Instant Universes Baffle Creator Scientists / Facebook Overseers / Google Private Cables Undersea / Japan Self-Driving Car Consortium Forms
Katyanna Quach: That this AI can simulate universes in 30ms is not the scary part. It’s that its creators don’t know why it works so well
Neural networks can build 3D simulations of the universe in milliseconds, compared to days or weeks when using traditional supercomputing methods, according to new research…To their surprise, the researchers also noticed [it] seemed to be able to produce simulations of the universe from conditions that weren’t specifically included in the training data. During inference tests, the team tweaked input variables such as the amount of dark matter in the virtual universes, and the model still managed to spit out accurate simulations despite not being specifically trained for these changes.
“It’s like teaching image recognition software with lots of pictures of cats and dogs, but then it’s able to recognize elephants,” said Shirley Ho, first author of the paper and a group leader at the Flatiron Institute. “Nobody knows how it does this, and it’s a great mystery to be solved.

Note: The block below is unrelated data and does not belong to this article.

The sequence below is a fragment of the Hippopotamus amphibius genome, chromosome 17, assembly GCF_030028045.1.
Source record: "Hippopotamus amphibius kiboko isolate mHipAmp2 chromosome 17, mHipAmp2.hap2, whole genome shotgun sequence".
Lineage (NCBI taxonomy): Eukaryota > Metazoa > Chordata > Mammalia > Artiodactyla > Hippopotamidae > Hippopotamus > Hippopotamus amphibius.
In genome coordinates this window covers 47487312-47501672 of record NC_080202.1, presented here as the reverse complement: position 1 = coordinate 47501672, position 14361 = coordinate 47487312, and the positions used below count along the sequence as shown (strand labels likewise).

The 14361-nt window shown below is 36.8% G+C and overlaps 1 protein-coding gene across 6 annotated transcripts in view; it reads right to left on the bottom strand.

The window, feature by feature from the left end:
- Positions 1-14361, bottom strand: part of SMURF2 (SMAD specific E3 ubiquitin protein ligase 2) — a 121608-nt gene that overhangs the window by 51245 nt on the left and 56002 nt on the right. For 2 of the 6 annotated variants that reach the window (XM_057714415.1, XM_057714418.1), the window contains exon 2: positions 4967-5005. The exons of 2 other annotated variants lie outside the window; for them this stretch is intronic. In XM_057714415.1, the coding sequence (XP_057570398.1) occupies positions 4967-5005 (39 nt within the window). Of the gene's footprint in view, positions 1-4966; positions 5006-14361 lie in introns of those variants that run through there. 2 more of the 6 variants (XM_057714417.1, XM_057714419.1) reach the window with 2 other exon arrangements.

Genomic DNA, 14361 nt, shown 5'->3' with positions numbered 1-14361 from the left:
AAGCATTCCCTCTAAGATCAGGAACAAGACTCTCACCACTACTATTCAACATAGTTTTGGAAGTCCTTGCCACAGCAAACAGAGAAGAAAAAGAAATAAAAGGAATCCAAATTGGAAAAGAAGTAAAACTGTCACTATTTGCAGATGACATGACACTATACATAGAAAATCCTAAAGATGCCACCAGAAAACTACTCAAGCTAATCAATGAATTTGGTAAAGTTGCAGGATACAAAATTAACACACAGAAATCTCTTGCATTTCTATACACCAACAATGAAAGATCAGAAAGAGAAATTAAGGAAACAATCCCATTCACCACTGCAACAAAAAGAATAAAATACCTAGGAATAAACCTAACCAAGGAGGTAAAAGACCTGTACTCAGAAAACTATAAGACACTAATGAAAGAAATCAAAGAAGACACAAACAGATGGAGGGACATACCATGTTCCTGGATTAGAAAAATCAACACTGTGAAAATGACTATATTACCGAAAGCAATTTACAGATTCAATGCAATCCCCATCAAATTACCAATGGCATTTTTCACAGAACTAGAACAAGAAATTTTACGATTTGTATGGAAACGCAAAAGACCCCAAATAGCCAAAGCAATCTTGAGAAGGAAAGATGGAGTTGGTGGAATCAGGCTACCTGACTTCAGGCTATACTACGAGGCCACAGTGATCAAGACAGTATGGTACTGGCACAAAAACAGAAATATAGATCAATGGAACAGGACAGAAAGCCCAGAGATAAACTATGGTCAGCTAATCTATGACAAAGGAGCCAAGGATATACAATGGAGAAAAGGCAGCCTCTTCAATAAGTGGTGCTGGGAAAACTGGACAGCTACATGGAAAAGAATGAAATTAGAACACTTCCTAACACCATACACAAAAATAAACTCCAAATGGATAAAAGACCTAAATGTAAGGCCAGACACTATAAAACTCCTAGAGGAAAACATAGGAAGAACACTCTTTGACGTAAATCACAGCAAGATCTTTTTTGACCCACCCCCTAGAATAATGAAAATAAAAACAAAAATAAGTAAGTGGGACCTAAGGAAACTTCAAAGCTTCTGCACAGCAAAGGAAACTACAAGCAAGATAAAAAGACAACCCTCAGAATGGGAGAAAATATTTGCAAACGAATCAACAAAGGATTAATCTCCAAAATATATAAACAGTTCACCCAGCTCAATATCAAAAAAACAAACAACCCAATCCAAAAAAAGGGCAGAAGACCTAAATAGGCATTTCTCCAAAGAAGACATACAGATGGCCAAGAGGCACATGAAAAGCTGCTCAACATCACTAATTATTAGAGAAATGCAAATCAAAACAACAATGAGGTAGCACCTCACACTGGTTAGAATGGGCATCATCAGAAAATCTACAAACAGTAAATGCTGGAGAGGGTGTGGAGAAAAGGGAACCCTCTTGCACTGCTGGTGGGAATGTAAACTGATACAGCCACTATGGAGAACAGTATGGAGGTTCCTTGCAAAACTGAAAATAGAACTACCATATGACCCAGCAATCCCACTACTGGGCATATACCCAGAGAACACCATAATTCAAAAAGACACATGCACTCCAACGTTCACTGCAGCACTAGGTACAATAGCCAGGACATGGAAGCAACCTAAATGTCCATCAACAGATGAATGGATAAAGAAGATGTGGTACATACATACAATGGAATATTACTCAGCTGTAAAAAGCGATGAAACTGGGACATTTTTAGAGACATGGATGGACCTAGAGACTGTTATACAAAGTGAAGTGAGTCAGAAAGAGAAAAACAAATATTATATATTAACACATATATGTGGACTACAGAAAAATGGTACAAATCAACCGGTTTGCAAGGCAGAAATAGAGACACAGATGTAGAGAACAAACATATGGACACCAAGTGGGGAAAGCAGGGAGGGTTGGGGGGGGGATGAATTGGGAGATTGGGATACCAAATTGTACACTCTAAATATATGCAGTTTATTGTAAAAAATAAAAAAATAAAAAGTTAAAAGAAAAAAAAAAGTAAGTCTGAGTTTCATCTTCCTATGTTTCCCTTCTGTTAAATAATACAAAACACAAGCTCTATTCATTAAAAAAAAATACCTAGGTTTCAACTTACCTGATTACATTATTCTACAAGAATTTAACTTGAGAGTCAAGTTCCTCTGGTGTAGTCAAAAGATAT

When engineers can’t explain why a machine works or reproduce its results, something is wrong. Science is math and all things are calculable, even if its difficult. Artificial intelligence is a collection of mathematics and no matter what the smoke and mirrors, it is not alive or thinking. Dig in to this story from the Register.
Natasha Lomas: Facebook’s content oversight board plan is raising more questions than it answers
…The report is worth reading in full to get a sense of the broad spectrum of governance questions and conundrums Facebook is here wading into.
If, as it very much looks, this is a Facebook-configured exercise in blame spreading for the problems its platform hosts, the surface area for disagreement and dispute will clearly be massive — and from the company’s point of view that already looks like a win. Given how, since 2016, Facebook (and Zuckerberg) have been the conduit for so much public and political anger linked to the spreading and accelerating of harmful online content.
Differing opinions and will also provide cover for Facebook to justify starting “narrow”. Which it has said it will do with the board, aiming to have something up and running by the end of this year. But that just means it’ll be managing expectations of how little actual oversight will flow right from the very start.
The report also shows that Facebook’s claimed ‘listening ear’ for a “global perspective” has some very hard limits.
Frederic Lardinois: Google is building a new private subsea cable between Portugal and South Africa
Google today announced Equiano, a new private subsea cable that will connect Portugal and South Africa. The cable will be built by Alcatel Submarine Networksand the first phase of the project is scheduled for completion in 2021. In April, the WSJ first reported the company’s plans for this cable.